Schock getting comfortable

DeWayne Bartels
U.S. Rep. Aaron Schock (R-Peoria), right, meets last month with Hamid Karzai, president of Afghanistan.

Aaron Schock looked at the photo of his swearing in as the U.S. representative for the 18th District and smiled.

The question posed to him was whether Speaker of the House Nancy Pelosi, a Democrat, smiling broadly in the photo, still smiled at him like that after a contentious year with the freshman Republican.

Schock laughed.

“She still smiles,” he said. “Despite our disagreements, we still have a cordial relationship.”

Fast and furious

Schock, now 28, completed his first year in Congress Jan. 6.

Schock said he is getting comfortable with a job that had a very high learning curve and no time to get settled in before issues like the Economic Stimulus Package and the Obama Health Care Bill came up.

Schock said a lot of his success, so far, has been due to his good fortune in getting an experienced staff.

“I can honestly say I’ve never felt uncomfortable in the seat. I can honestly say everyday is a thrill. I love making a difference,” Schock said.

He said the biggest change to get used to is the fact his life is no longer his own. He said in the past year, aside from his work at the Capitol, he has come home every weekend, except one. That means about 10 hours on a plane and countless hours in a car, covering 20 counties and 161 towns.

“Being home doesn’t mean sleeping in my own bed. It means being in Quincy and Decatur, too,” he said.

“But, that’s what makes this position so exciting.”


Schock took a long pause when asked if aspects of the job are trying.

“There’s trying things, both personally and globally. By that I mean the process. It can takes years to get something done. The process is cumbersome,” he said.

“But, what’s nice is that when I call a federal agency about a constituent’s concern I get a call back.”

Despite his frustration, Schock has passed more legislation than any other Republican freshman.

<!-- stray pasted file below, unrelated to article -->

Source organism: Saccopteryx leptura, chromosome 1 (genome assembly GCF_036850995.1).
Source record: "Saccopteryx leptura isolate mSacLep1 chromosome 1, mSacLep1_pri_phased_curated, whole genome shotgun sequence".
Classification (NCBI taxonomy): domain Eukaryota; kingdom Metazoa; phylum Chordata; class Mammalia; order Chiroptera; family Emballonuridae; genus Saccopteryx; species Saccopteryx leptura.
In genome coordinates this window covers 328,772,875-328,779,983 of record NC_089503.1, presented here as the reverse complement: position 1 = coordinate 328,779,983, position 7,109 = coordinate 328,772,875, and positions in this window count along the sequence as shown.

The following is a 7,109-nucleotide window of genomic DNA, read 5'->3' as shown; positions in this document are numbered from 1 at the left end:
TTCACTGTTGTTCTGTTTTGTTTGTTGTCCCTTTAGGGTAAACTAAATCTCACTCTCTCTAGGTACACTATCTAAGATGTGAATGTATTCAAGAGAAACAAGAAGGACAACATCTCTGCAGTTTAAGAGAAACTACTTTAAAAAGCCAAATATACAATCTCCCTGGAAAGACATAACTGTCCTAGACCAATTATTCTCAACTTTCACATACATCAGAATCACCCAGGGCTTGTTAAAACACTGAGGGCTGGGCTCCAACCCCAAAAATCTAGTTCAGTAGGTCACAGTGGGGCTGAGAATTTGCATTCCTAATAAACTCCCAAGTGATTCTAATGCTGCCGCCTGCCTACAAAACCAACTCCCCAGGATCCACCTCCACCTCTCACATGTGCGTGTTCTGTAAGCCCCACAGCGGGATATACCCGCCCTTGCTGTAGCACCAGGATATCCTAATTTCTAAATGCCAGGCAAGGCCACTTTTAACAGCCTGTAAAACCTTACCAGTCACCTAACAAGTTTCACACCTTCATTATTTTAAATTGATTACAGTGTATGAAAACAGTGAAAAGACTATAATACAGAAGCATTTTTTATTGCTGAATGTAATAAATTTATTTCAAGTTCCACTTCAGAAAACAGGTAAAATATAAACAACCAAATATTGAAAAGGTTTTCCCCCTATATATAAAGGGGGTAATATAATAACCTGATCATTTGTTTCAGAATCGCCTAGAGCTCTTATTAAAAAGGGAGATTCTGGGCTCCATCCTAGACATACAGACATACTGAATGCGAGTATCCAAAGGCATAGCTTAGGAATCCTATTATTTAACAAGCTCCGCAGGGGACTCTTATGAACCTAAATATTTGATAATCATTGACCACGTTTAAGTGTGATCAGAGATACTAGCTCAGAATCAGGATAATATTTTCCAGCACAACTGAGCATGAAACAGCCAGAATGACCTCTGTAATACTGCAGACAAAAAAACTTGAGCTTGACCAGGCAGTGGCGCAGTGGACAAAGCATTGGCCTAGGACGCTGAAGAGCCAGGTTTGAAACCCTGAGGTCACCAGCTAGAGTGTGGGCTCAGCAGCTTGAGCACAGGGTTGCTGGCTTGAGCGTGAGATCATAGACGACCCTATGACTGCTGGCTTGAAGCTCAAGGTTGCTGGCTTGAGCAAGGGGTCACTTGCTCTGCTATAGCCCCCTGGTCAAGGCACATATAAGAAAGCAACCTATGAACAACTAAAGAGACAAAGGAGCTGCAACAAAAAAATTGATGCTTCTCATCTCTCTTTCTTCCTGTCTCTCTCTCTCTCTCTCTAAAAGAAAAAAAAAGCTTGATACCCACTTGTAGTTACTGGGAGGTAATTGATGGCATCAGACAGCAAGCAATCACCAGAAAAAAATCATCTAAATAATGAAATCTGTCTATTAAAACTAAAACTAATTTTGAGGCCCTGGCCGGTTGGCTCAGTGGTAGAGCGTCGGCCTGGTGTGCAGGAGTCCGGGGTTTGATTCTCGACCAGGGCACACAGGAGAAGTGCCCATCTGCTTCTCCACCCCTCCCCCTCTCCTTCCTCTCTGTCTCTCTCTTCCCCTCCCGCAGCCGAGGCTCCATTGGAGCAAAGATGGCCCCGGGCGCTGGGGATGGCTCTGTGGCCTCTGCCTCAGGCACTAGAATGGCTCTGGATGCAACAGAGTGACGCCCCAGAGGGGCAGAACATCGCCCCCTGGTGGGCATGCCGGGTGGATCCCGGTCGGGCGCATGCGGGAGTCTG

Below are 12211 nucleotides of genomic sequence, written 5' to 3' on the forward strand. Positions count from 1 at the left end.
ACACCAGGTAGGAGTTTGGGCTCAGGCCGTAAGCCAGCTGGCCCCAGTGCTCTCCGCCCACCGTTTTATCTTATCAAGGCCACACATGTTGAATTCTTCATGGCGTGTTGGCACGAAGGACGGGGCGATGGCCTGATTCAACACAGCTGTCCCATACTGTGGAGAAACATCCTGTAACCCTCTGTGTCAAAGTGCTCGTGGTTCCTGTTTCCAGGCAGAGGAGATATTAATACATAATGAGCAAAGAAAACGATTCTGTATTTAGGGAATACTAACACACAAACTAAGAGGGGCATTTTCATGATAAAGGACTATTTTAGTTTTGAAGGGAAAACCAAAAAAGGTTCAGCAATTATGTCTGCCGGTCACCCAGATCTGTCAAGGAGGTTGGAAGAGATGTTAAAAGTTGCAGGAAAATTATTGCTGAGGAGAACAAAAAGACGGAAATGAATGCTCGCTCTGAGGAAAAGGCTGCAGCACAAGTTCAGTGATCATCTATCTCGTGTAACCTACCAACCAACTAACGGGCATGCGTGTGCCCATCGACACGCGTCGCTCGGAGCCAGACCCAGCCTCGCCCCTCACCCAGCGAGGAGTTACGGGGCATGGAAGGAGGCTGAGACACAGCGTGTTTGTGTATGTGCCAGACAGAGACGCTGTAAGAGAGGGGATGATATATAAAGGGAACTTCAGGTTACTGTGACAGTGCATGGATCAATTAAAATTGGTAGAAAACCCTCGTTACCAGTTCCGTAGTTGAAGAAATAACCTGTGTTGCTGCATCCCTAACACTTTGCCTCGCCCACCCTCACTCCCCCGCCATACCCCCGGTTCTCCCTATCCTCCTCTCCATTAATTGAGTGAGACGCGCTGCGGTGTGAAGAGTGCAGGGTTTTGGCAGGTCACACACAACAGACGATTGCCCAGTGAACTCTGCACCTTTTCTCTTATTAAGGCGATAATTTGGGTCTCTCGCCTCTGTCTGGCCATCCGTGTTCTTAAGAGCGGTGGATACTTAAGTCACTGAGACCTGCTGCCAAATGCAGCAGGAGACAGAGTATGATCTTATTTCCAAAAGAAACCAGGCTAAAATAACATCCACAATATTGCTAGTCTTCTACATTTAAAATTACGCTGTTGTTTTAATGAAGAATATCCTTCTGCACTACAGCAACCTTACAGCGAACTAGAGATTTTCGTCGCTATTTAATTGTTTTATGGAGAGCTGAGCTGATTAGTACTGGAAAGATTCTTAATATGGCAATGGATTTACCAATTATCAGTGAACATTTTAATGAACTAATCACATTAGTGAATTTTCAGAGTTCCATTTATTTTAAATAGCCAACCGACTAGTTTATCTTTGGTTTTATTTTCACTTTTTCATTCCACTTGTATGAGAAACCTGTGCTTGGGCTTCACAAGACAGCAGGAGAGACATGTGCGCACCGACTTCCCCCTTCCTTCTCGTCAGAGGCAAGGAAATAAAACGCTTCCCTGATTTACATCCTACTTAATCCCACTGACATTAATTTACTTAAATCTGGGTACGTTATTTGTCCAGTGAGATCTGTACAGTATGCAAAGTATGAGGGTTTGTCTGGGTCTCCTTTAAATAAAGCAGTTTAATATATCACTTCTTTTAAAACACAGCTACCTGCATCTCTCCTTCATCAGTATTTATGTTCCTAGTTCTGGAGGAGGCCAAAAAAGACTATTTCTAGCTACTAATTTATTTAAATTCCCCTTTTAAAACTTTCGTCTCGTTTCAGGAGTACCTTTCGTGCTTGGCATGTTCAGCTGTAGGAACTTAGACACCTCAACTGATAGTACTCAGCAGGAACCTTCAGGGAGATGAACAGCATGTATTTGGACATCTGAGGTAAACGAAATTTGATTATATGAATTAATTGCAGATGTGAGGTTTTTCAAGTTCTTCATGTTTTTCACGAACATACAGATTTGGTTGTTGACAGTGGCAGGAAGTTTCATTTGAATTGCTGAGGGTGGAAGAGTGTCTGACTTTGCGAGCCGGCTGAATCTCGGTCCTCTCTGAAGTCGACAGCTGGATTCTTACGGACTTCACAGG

He has seen legislation passed, among others, to strengthen ID theft protections, increase funding for housing counseling, to increase the likelihood that banks will lend to small businesses and increase access to capital for small businesses involved in renewable energy production or research.

He helped secure $40.27 million for Illinois projects.

Schock said, while he is a member of the minority party, building relationships has helped him tremendously when it comes to getting legislation passed.

“There were four freshman retreats when I arrived. Most new representatives go to one. I went to all four. I got to know everyone, their families, their interests. I can now cross the aisle and people are comfortable with me. It’s also the power of a good idea,” Schock said.

“You have to be willing to be bi-partisan. I feel comfortable taking on the whole job — from constituent work to legislation to advocating for the area I represent.”

Schock said while he is willing to work in a bipartisan manner, the Democrats have not been so willing. Pelosi, he said, has been very partisan.

“When it comes to bipartisanship, the environment is determined by the leadership. The Democrats control the leadership,” Schock said. “Pelosi often has a my-way-or- the-highway attitude making bipartisanship tough. Myself, my record shows that I have voted with the Democrats about 30 percent of the time.”

One of the things Schock said he found trying in the beginning was the age issue. He was only 27 when sworn in, the youngest member of the U.S. House. The average age in the house for members is 57.

“My age is no longer an issue. I’m proud of that,” he said.

Looking ahead

Schock said as he looks ahead at the new year, unemployment is the big issue he is concerned about.

“People are hurting. To me, the major focus of our government needs to be the economy. When that’s taken care of, everything else will fall into place,” Schock said.

After that, the nation’s issue with debt comes up.

Schock looked down when asked about his future aspirations and whether it might include a run for the presidency, which he would be old enough for in seven years.

“That has come up. I can honestly say that if someone had told me eight years ago that I would run for U.S. Congress and win, I would have told them they were crazy,” Schock said.

“Fate favors the prepared. If you do your job well, eventually you will get an opportunity to advance,” Schock said. “Just as I haven’t controlled my destiny the last 10 years, I don’t think I’ll control my destiny in the next 10. I’m going to take every election seriously,” he said. “When you get confident is when you get into trouble.”